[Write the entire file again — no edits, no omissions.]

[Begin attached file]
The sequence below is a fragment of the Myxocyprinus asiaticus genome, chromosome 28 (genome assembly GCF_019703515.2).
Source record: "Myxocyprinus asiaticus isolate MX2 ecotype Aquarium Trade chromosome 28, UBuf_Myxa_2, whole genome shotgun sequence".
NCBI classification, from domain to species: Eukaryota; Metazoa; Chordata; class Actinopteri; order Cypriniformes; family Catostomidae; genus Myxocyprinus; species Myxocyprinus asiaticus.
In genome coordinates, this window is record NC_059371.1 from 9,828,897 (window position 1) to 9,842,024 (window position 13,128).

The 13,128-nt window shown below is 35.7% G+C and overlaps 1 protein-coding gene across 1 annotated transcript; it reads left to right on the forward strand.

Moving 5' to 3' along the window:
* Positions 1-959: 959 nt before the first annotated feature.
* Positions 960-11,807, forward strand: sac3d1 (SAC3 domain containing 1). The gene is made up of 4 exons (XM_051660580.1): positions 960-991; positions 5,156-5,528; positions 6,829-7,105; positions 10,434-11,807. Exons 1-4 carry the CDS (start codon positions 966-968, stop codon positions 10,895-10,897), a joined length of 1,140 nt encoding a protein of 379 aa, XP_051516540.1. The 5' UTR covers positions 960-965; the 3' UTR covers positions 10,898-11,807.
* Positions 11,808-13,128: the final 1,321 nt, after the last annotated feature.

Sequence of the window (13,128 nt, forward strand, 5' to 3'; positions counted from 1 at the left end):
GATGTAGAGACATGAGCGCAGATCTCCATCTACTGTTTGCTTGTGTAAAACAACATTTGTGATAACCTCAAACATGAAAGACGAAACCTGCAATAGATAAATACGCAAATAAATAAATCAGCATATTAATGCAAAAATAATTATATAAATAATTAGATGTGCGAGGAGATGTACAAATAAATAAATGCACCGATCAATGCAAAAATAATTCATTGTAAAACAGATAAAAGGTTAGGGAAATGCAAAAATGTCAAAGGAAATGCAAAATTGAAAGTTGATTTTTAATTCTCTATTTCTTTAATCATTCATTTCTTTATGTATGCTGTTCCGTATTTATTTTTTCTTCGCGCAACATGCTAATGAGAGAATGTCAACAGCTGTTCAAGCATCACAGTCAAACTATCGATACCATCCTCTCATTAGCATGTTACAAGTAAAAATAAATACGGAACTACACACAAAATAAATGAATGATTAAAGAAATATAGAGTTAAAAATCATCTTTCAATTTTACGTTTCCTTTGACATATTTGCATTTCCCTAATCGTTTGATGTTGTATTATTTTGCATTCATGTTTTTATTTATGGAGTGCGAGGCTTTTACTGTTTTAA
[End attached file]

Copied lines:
The sequence below is a fragment of the Myxocyprinus asiaticus genome, chromosome 28 (genome assembly GCF_019703515.2).
Source record: "Myxocyprinus asiaticus isolate MX2 ecotype Aquarium Trade chromosome 28, UBuf_Myxa_2, whole genome shotgun sequence".
NCBI classification, from domain to species: Eukaryota; Metazoa; Chordata; class Actinopteri; order Cypriniformes; family Catostomidae; genus Myxocyprinus; species Myxocyprinus asiaticus.
In genome coordinates, this window is record NC_059371.1 from 9,828,897 (window position 1) to 9,842,024 (window position 13,128).

The 13,128-nt window shown below is 35.7% G+C and overlaps 1 protein-coding gene across 1 annotated transcript; it reads left to right on the forward strand.

Moving 5' to 3' along the window:
* Positions 1-959: 959 nt before the first annotated feature.
* Positions 960-11,807, forward strand: sac3d1 (SAC3 domain containing 1). The gene is made up of 4 exons (XM_051660580.1): positions 960-991; positions 5,156-5,528; positions 6,829-7,105; positions 10,434-11,807. Exons 1-4 carry the CDS (start codon positions 966-968, stop codon positions 10,895-10,897), a joined length of 1,140 nt encoding a protein of 379 aa, XP_051516540.1. The 5' UTR covers positions 960-965; the 3' UTR covers positions 10,898-11,807.
* Positions 11,808-13,128: the final 1,321 nt, after the last annotated feature.

Sequence of the window (13,128 nt, forward strand, 5' to 3'; positions counted from 1 at the left end):
GATGTAGAGACATGAGCGCAGATCTCCATCTACTGTTTGCTTGTGTAAAACAACATTTGTGATAACCTCAAACATGAAAGACGAAACCTGCAATAGATAAATACGCAAATAAATAAATCAGCATATTAATGCAAAAATAATTATATAAATAATTAGATGTGCGAGGAGATGTACAAATAAATAAATGCACCGATCAATGCAAAAATAATTCATTGTAAAACAGATAAAAGGTTAGGGAAATGCAAAAATGTCAAAGGAAATGCAAAATTGAAAGTTGATTTTTAATTCTCTATTTCTTTAATCATTCATTTCTTTATGTATGCTGTTCCGTATTTATTTTTTCTTCGCGCAACATGCTAATGAGAGAATGTCAACAGCTGTTCAAGCATCACAGTCAAACTATCGATACCATCCTCTCATTAGCATGTTACAAGTAAAAATAAATACGGAACTACACACAAAATAAATGAATGATTAAAGAAATATAGAGTTAAAAATCATCTTTCAATTTTACGTTTCCTTTGACATATTTGCATTTCCCTAATCGTTTGATGTTGTATTATTTTGCATTCATGTTTTTATTTATGGAGTGCGAGGCTTTTACTGTTTTAA